Internet of Things (IoT) Tech Digest - April 2017

Robots and IoT networks 

Researchers from Carnegie Melon University, USA, are investigating the use of wireless sensor networks (WSNs) in agriculture. WSNs can be used for precise irrigation control which would reduce water and nutrient wastage in farming. Software, based on machine learning, would provide the user an overview of the data to generate dynamic plots, create alerts and understanding environmental factors that affect the crops, and provide crop specific irrigation methods. The system also uses an autonomous ground robot that takes surveys of crops at different times of the growing season using a camera, a laser scanner and a multispectral scanner. This information is run through machine learning systems to predict expected fruit yield come harvest time. The team are currently trialling the system. 

Food chain

FoodBlockChain.XYZ is a swiss company that is developing a blockchain-based system for use in the food supply chain. It would use Foodcoin – the company’s own token – between intermediaries eg farmers and food manufacturers. FoodBlockChain.XYZ plans to use a sensor network to monitor food data – such as temperature, composition, origin, safety – throughout the food chain. This should allow everyone on the chain to make informed decisions regarding aspects such as quality and socio-environmental factors. Consumers would also be able to reward ‘good’ farmers by sending them fractions of Foodcoin. The company is currently testing the system with two food companies with the goal of general release in September 2017.  


Bloomberg reports that General Motors’ director of global automation Mark Franks recently said at a conference that around a quarter of the motor company’s 30,000 factory robots have been connected to IoT networks. The telemetry on machine functioning and predictive analysis provided by the connectivity has apparently helped GM to avoid 100 potential failures of machines and assembly robots in the past two years. The IoT systems also help GM to order parts only when it is predicted they will be needed instead of having them sitting in storerooms unused. 

Microsoft 4.0

Microsoft has released an IoT solution for industry utilizing its Azure IoT Hub and Azure Time Series Insights. The solution offers a connected factory preconfigured ecosystem of devices and a six-step framework that the company claims quickly enables organisations to make the leap to ‘Industry 4.0’. The practical six-step framework is broken into three sets of two steps: define and experiment with data sources, connect equipment and gain visibility of manufacturing data, and then expand (make operational changes) and enhance. Azure Time Series Insights offers companies telemetry data and overall equipment effectiveness feedback along with key performance indicators like units produced and energy consumption.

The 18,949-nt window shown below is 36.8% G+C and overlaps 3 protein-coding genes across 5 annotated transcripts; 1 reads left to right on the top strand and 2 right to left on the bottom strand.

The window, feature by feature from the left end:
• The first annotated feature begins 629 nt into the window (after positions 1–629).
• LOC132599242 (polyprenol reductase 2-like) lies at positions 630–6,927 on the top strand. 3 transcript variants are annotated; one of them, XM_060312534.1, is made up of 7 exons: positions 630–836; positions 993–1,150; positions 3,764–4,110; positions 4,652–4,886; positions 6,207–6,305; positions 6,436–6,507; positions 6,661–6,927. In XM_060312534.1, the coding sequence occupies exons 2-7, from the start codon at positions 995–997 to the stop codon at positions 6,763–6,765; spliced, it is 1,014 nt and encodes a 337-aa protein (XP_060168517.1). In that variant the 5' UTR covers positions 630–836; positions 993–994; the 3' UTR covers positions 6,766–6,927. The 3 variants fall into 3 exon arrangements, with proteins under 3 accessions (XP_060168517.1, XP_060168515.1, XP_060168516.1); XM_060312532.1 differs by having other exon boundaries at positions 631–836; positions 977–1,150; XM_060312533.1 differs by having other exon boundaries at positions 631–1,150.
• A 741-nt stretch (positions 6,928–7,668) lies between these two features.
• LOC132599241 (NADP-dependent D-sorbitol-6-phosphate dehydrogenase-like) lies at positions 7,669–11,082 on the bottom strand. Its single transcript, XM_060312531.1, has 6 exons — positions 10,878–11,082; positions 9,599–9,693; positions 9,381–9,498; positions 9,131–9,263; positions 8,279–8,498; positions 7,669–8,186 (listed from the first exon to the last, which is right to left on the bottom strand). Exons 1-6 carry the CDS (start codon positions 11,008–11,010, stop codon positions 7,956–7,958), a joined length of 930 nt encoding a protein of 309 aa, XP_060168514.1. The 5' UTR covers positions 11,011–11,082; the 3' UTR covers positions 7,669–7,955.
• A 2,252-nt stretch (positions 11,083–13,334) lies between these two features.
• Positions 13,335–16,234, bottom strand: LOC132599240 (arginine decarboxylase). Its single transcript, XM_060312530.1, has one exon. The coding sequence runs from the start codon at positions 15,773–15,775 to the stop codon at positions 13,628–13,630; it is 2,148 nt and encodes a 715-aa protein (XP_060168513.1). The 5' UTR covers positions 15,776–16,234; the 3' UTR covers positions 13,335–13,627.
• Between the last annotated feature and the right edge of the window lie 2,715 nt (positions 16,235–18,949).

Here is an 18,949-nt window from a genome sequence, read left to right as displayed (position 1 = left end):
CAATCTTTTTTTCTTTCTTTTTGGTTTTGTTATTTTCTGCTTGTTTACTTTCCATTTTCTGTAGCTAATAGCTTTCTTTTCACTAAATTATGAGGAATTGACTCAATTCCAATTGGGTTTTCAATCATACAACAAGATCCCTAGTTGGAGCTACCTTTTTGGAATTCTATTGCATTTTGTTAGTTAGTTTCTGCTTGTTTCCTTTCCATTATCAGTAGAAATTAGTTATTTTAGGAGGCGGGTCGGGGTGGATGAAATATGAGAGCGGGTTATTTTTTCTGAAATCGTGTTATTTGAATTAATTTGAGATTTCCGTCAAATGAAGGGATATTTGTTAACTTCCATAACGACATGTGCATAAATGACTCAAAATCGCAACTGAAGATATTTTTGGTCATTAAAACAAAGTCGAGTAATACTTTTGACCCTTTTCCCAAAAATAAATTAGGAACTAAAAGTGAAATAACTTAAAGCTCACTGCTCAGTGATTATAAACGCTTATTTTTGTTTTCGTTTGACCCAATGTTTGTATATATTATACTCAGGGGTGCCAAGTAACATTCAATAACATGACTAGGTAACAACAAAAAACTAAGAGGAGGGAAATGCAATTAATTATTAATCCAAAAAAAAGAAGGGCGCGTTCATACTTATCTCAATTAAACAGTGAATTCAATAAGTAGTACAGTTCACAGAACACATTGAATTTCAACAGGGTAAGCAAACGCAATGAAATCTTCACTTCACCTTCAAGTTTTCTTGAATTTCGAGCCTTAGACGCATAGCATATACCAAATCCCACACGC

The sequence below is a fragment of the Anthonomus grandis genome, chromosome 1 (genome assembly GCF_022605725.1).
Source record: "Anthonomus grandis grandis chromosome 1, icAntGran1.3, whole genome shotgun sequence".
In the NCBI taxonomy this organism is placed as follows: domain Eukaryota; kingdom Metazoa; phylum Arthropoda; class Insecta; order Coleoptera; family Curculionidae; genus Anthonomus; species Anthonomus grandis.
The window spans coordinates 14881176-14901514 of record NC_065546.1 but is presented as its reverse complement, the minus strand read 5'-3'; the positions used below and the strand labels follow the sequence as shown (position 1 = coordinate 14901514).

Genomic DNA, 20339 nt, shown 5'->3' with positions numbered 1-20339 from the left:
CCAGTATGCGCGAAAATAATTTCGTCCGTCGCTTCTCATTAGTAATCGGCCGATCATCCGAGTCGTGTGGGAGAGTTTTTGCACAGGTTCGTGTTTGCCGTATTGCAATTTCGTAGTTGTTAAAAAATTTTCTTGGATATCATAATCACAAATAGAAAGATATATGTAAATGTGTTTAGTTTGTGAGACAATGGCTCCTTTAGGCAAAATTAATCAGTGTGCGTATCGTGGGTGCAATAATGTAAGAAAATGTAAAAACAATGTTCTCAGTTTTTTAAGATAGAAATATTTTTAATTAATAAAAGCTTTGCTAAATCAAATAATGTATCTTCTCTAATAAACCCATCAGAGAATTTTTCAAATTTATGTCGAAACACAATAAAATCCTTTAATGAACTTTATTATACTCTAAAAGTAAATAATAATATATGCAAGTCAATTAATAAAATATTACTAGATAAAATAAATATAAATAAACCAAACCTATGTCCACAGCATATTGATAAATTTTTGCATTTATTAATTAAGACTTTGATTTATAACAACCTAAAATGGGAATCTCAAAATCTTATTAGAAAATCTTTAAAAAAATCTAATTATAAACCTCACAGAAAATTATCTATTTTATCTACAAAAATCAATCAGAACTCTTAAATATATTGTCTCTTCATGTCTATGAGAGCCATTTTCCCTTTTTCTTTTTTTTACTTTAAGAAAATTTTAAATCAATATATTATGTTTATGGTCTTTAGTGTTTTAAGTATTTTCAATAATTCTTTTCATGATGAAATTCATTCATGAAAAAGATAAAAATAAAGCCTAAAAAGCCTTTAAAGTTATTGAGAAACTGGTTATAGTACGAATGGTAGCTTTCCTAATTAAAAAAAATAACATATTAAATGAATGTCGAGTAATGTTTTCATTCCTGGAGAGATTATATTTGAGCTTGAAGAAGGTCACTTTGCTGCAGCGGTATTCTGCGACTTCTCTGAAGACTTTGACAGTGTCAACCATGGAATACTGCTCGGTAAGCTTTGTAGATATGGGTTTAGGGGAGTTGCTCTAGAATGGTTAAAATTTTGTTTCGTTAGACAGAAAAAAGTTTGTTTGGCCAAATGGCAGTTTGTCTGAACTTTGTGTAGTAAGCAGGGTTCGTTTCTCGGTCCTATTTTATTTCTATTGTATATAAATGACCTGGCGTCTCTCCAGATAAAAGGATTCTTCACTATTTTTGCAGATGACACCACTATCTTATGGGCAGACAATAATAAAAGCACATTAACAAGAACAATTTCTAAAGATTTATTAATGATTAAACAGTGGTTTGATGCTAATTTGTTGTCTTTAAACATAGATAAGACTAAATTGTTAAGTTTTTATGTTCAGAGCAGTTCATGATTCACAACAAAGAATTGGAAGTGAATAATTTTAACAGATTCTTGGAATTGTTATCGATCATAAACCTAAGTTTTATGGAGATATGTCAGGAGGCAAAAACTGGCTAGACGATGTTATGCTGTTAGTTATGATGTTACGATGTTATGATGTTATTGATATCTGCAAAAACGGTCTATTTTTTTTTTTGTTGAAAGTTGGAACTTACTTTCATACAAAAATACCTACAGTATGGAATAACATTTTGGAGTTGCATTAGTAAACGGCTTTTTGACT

Snow melting system IoT

Holland, Michigan, USA, has a snow melt system that is ripe for connection to the IoT. The snowmelt system works by reusing waste heat from power generation to heat water that circulates through 190 miles of underground piping laid under the roads and pavements of the town. The system pumps 4,700 (17,791.44 litres) US gallons of water per minute at 95 degrees Fahrenheit (35C) that can melt one inch of snow per hour with outside temperatures of -4 degrees Celsius. 
Additions to the system, proposed and prototyped by Realtime AT&T IoT StarterKit challenge winner, Pete Hoffswell, involves connecting the system to an IoT network that would allow monitoring of ground temperature and surface wetness, as well as increase awareness of the system’s strengths and weaknesses. The sensors would be embedded directly into pavements, and onto lamp posts and trees. The prototype IoT system uses AT&T IoT Starter Kit (LTE), AT&T Flow / M2X (to manage the IoT app), PubNub (streams data from sensors to app in real-time as well as sending alert tweets), EON (to visualise the data), rain/snow sensors, temperature sensors. 

Heart and Seoul of IoT

KT, a South Korean telecoms company, and Samsung, an electronics company, have announced the launch of a pilot NB-IoT service in Seoul. The low power network will use 180KHz bandwidth during its two-month trial period. KT will initially be using the network for location tracking services of cargo and goods, with a view to widening the application scope in the future. Samsung has deployed its LTE radio base stations and rolled out its virtualised Cellular IoT Core solution (C-GSN). 

Using Wi-fi signals to monitor movement

A team of scientists at MIT’s Computer Science and Artificial Intelligence Laboratory (CSAIL) in the USA have developed a device that can use wireless signals to measure the walking speed and length stride of multiple people with an accuracy of 95 to 99%. The ‘emitter’ - the size of a small painting - can be placed on a wall to continuously monitor a room. WiGait, as it is called, analyses wireless signals reflected off people’s bodies to specifically measure a person’s steps. The algorithm can distinguish between walking and other activities such as washing the dishes according to the scientists. The projected use of WiGait is to non-intrusively monitor the condition of Parkinson’s sufferers etc. 

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